A law that will introduce a minimum price for the sale of alcohol in Wales has been unveiled by the Welsh Government.
The Public Health (Minimum Price for Alcohol) (Wales) Bill, has been introduced before the National Assembly for Wales today by the Public Health Minister, Rebecca Evans.
The introduction of the law is part of wider efforts to reduce the health effects of excessive drinking and address longstanding health concerns around the effects of excess alcohol consumption.
Critics say the law will hit the pockets of the poorest in society, most of whom drink responsibility in moderation. It will fail to reduce alcohol abuse
The government believe there are around 50,000 alcohol-related hospital admissions a year, costing the Welsh NHS £120m annually, in 2015, there were 463 alcohol-related deaths in Wales.
The Bill proposes to introduce a minimum price for alcohol supplied in Wales, and to make it an offence for alcohol to be supplied below that price.
The Bill proposes that the level of the minimum unit price (MUP) for this purpose would be specified in regulations made by the Welsh Ministers.
In 2014, research on the impacts of introducing a 50p minimum unit price (for example) estimated the following:
- a 50p MUP would result in 53 fewer deaths and 1,400 fewer hospital admissions in Wales per year
- a 50p MUP would save the Welsh NHS more than £130m over 20 years, by reducing impacts on health services, such as Accident and Emergency
- it would reduce workplace absence, which is estimated would fall by up to 10,000 days per year.
Over a 20 year period, the introduction of a MUP could contribute £882m to the Welsh economy in terms of the reduction in alcohol-related illness, crime and workplace absence.
The Bill proposes:
- a formula for calculating the applicable minimum price for alcohol using the percentage strength of the alcohol, its volume and the MUP
- powers for Welsh Ministers to make subordinate legislation to specify the MUP
- to establish a local authority-led enforcement regime with powers of entry, powers to bring prosecutions for offences and to issue fixed penalty notices.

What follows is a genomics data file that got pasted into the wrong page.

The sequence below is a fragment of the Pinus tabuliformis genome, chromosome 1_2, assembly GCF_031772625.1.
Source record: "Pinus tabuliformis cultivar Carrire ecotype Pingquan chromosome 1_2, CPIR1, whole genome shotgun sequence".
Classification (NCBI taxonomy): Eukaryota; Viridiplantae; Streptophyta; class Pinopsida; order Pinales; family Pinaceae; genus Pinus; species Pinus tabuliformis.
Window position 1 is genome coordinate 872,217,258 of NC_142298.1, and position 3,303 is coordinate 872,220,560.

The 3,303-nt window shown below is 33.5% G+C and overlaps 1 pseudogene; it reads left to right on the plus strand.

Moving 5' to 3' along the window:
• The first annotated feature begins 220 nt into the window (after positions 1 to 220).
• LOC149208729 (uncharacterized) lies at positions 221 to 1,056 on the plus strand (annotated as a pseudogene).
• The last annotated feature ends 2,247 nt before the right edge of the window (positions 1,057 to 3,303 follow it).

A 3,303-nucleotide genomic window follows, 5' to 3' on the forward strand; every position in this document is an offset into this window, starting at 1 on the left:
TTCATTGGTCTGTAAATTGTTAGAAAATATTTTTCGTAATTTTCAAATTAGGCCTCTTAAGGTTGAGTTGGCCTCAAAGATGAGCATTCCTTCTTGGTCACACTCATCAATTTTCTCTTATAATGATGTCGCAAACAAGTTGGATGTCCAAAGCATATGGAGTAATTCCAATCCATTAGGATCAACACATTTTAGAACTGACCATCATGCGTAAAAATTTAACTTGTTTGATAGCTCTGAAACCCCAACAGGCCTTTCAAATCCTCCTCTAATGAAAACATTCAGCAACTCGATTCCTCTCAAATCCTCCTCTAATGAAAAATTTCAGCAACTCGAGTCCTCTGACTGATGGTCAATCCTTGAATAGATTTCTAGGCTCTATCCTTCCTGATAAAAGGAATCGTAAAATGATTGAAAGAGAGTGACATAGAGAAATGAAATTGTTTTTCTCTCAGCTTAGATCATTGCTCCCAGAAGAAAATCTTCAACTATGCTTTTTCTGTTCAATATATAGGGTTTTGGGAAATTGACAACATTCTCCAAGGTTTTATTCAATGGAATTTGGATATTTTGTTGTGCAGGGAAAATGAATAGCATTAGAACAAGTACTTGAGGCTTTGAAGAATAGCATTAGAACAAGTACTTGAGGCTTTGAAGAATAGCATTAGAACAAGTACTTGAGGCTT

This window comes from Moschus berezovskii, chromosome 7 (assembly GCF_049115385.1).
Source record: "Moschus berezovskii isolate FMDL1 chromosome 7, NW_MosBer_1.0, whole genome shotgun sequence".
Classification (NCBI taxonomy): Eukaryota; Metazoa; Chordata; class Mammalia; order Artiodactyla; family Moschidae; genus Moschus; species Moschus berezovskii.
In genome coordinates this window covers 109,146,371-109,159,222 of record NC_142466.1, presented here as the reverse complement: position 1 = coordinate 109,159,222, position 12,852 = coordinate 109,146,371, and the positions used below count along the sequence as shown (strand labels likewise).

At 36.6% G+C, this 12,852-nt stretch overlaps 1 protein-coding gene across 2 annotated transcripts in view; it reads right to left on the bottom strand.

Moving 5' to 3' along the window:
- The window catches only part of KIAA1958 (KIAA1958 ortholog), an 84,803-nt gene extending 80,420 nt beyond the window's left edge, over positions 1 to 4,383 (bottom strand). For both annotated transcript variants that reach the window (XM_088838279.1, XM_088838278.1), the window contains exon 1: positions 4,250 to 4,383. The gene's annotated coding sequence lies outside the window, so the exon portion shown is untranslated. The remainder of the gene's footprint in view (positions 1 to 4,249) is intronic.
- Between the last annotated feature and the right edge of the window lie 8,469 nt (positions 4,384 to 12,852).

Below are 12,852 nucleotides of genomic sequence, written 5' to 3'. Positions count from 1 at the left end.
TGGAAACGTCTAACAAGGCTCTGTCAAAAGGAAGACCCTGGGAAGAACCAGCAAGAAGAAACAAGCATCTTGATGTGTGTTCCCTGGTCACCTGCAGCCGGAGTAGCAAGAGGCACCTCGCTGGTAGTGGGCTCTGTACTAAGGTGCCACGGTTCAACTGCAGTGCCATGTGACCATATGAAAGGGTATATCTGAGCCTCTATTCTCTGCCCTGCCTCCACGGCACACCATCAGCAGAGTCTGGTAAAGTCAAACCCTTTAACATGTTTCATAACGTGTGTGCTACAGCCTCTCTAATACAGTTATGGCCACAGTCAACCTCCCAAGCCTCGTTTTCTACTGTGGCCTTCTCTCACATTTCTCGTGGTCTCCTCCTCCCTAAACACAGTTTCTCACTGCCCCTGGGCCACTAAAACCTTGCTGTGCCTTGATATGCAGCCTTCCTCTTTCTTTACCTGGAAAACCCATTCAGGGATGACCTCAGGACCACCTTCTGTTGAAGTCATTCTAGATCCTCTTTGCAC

Public Health Minister Rebecca Evans said:
“Alcohol-related harm is a significant public health problem in Wales. The 463 alcohol-attributable deaths in 2015 were all avoidable, and each of these deaths would have had a devastating effect on the person’s family and friends. Alcohol-related harm also has a big impact on public services such as the NHS.
“There is a very clear and direct link between levels of excessive drinking and the availability of cheap alcohol. So we need to take decisive action now to address the affordability of alcohol, as part of wider efforts to tackle alcohol related harm.
“The Bill I am unveiling today will tackle excessive alcohol consumption by making it an offence for retailers to sell strong alcohol at low prices. It will make an important contribution to improving health outcomes, by putting prevention and early intervention at the heart of our efforts to reduce alcohol-related harm. This will undoubtedly help save lives.”
UKIP reacted to the new minimum alcohol price law saying it was yet another example of the “killjoy Welsh Labour Government sticking its nose into people’s private lives.”
Social drinking is one of the nation’s favourite pastimes the party said, increased prices will lead to greater consumption of cheaply produced or even illicit booze which will cause greater harm.
UKIP Wales Leader Neil Hamilton AM said;
“You won’t stop the few irresponsible drinkers by taxing the responsible many. The problem is not alcohol but anti-social behaviour.
The laws on public drunken-ness need to be strictly enforced, as they used to be. Our city centres are often combat zones on weekend nights. The police should arrest and prosecute the culprits. Instead, they are too pre-occupied with ‘diversity’ politics.”
Chief Medical Officer for Wales, Dr Frank Atherton said:
“As alcohol has become more affordable, consumption has increased. As consumption increases, harm increases. All alcohol-attributable deaths are avoidable deaths, demonstrating the urgency for further preventative action.
“Increasing the price of alcohol through the introduction of a minimum unit price provides us with an effective and efficient way of reducing excessive alcohol consumption and alcohol-related harm.
“It will have a small impact on moderate drinkers. The most substantial effects will be experienced by harmful and hazardous drinkers, who are more likely to consume cheaper and higher strength alcohol products.”